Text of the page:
Homebuilder ETFs Strengthen as Sentiment Hits 7-Year High

ETF Trends

The housing market, along with the home construction exchange traded funds, are back in full swing, with homebuilder sentiment at a seven year high.

The SPDR S&P Homebuilders (XHB) was 1.7% higher Monday and iShares U.S. Home Construction ETF (ITB) gained 1.9%. XHB has increased 16.0% year-to-date and ITB is up 12.9%.

The National Association of Home Builders/Wells Fargo Housing Market index jumped to 52 in June from 44 last month, the largest one month rise since 2002 and 23 points higher year-over-year, reports Leah Schnurr for Reuters. Readings higher than 50 translate to favorable conditions, whereas levels below 50 remain poor.

“Another good sign that the recovery continues,” Jed Kolko, chief economist at Trulia, an online real estate marketplace, said in the article.

The housing market is recovering as prices rise, inventory shrinks and sales improve. Additionally, many homeowners financed home purchases with cheap mortgage rates, with borrowing rates kept artificially lower through the Fed’s bond-buying plan.

“The pent-up demand is there,” Sam Bullard, senior economist at Wells Fargo Securities, said in the article.

Daren Blomquist, vice president at RealtyTrac, though, warns that builders could face headwinds if the recovery entices banks to dump holdings of foreclosed homes onto the market.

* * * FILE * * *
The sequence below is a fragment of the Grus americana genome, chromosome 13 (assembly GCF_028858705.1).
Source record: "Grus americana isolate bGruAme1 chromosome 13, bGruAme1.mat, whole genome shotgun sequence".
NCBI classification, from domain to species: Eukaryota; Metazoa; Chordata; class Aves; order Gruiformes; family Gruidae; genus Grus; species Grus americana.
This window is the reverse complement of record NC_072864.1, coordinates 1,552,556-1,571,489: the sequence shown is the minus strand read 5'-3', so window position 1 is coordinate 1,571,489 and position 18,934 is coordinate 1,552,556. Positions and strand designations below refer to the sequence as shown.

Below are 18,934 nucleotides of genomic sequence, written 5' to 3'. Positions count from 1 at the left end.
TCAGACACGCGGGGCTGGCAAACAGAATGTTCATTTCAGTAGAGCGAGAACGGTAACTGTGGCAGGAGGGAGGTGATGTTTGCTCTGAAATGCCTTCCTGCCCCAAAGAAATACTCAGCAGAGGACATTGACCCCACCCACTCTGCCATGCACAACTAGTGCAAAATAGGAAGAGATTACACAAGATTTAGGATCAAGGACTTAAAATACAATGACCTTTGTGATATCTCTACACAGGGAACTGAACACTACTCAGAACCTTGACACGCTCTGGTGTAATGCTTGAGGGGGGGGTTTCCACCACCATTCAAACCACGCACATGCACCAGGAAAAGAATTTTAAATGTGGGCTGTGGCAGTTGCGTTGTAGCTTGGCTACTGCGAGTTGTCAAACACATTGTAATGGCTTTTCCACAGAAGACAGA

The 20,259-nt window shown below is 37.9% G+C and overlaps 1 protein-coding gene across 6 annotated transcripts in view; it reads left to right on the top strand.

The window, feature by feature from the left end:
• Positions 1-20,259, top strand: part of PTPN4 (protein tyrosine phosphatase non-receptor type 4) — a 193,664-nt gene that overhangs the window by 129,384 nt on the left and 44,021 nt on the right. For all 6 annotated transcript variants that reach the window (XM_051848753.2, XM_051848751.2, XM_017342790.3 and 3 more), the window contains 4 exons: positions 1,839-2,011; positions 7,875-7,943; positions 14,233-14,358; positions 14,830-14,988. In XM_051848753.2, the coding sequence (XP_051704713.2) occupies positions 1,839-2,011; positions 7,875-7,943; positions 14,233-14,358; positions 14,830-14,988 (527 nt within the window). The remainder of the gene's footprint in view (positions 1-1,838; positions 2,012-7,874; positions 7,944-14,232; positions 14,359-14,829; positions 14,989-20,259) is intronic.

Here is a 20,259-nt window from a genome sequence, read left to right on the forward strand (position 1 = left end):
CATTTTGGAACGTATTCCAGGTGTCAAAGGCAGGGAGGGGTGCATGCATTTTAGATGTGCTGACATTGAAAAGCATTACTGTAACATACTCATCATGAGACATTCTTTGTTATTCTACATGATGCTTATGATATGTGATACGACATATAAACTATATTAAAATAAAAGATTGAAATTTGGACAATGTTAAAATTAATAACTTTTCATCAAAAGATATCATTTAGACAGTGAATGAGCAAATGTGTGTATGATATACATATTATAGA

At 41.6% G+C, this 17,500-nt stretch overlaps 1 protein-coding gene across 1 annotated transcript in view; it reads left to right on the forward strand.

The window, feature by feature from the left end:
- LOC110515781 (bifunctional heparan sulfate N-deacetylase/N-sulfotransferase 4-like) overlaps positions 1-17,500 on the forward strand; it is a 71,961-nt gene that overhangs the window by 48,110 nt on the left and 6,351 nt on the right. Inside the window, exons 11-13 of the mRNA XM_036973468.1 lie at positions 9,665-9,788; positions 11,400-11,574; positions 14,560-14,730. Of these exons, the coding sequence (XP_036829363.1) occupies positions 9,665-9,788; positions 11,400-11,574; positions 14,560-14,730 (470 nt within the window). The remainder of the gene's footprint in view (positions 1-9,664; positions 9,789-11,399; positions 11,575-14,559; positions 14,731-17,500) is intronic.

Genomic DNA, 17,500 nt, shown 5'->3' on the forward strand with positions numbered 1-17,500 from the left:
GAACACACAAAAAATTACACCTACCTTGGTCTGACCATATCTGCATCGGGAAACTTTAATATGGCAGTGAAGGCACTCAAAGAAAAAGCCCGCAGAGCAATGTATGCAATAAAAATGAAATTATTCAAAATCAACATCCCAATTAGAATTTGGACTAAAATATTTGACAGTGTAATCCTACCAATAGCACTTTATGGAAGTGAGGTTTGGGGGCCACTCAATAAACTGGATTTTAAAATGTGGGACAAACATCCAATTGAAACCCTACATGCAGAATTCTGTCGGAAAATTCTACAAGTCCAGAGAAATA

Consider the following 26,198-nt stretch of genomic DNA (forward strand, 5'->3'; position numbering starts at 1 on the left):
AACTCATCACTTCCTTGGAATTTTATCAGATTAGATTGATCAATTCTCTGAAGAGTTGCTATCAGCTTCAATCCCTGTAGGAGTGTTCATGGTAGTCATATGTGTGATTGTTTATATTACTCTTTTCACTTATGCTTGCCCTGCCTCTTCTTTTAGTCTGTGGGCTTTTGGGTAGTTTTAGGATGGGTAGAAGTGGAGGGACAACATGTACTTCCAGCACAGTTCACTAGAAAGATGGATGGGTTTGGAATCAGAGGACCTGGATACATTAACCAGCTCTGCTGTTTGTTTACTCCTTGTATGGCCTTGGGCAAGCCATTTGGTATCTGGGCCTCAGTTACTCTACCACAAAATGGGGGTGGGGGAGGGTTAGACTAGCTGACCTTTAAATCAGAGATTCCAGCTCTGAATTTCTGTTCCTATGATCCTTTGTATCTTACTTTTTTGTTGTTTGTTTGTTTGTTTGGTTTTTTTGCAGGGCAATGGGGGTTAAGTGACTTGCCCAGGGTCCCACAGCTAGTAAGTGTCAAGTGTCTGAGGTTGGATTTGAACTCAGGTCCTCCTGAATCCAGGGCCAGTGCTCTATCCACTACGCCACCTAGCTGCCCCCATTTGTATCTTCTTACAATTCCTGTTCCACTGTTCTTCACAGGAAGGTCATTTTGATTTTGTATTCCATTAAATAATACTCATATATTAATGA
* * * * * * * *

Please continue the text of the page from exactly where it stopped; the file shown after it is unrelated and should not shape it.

Builders would face “more competition, particularly in markets where existing home prices are still well below the average price of building a new home,” Blomquist said.

Housing market observers will be looking for housing starts data after a 16.5% drop in April and a 5.4% rise in March. Additionally, the existing home sales data will come out Thursday. The More importantly, the markets will be watching out for the Federal Open Market Committee (FOMC) announcement, which will reveal its plans for short-term interest rates in the U.S. and any decision on the current $85 billion a month bond-purchasing plan.

SPDR S&P Homebuilders

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XHB_ETF

For more information on the housing sector, visit our homebuilders category.

Max Chen contributed to this article.

The opinions and forecasts expressed herein are solely those of Tom Lydon, and may not actually come to pass. Information on this site should not be used or construed as an offer to sell, a solicitation of an offer to buy, or a recommendation for any product.

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